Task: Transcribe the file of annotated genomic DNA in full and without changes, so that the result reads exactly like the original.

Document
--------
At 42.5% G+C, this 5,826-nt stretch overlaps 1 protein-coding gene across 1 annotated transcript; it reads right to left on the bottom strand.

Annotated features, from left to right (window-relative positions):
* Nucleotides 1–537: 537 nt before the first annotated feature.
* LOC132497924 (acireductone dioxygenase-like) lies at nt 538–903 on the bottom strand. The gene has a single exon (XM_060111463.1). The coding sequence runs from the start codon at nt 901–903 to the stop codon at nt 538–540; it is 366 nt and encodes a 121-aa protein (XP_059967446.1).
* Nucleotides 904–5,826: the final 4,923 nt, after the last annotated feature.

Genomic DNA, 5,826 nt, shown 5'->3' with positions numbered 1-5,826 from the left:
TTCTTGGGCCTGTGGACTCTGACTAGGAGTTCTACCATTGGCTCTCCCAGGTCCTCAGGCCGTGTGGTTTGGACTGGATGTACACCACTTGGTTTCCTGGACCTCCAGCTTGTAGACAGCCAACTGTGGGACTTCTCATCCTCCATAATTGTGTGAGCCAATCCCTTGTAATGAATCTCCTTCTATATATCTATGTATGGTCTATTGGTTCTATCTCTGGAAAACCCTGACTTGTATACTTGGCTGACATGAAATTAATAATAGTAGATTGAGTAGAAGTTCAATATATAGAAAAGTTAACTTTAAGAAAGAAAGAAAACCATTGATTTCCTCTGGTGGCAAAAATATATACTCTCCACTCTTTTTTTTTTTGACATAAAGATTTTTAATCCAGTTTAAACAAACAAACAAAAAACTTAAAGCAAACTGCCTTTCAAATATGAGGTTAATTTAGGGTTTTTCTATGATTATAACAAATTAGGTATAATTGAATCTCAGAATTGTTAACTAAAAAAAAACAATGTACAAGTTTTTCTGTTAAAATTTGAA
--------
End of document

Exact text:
At 42.5% G+C, this 5,826-nt stretch overlaps 1 protein-coding gene across 1 annotated transcript; it reads right to left on the bottom strand.

Annotated features, from left to right (window-relative positions):
* Nucleotides 1–537: 537 nt before the first annotated feature.
* LOC132497924 (acireductone dioxygenase-like) lies at nt 538–903 on the bottom strand. The gene has a single exon (XM_060111463.1). The coding sequence runs from the start codon at nt 901–903 to the stop codon at nt 538–540; it is 366 nt and encodes a 121-aa protein (XP_059967446.1).
* Nucleotides 904–5,826: the final 4,923 nt, after the last annotated feature.

Genomic DNA, 5,826 nt, shown 5'->3' with positions numbered 1-5,826 from the left:
TTCTTGGGCCTGTGGACTCTGACTAGGAGTTCTACCATTGGCTCTCCCAGGTCCTCAGGCCGTGTGGTTTGGACTGGATGTACACCACTTGGTTTCCTGGACCTCCAGCTTGTAGACAGCCAACTGTGGGACTTCTCATCCTCCATAATTGTGTGAGCCAATCCCTTGTAATGAATCTCCTTCTATATATCTATGTATGGTCTATTGGTTCTATCTCTGGAAAACCCTGACTTGTATACTTGGCTGACATGAAATTAATAATAGTAGATTGAGTAGAAGTTCAATATATAGAAAAGTTAACTTTAAGAAAGAAAGAAAACCATTGATTTCCTCTGGTGGCAAAAATATATACTCTCCACTCTTTTTTTTTTTGACATAAAGATTTTTAATCCAGTTTAAACAAACAAACAAAAAACTTAAAGCAAACTGCCTTTCAAATATGAGGTTAATTTAGGGTTTTTCTATGATTATAACAAATTAGGTATAATTGAATCTCAGAATTGTTAACTAAAAAAAAACAATGTACAAGTTTTTCTGTTAAAATTTGAA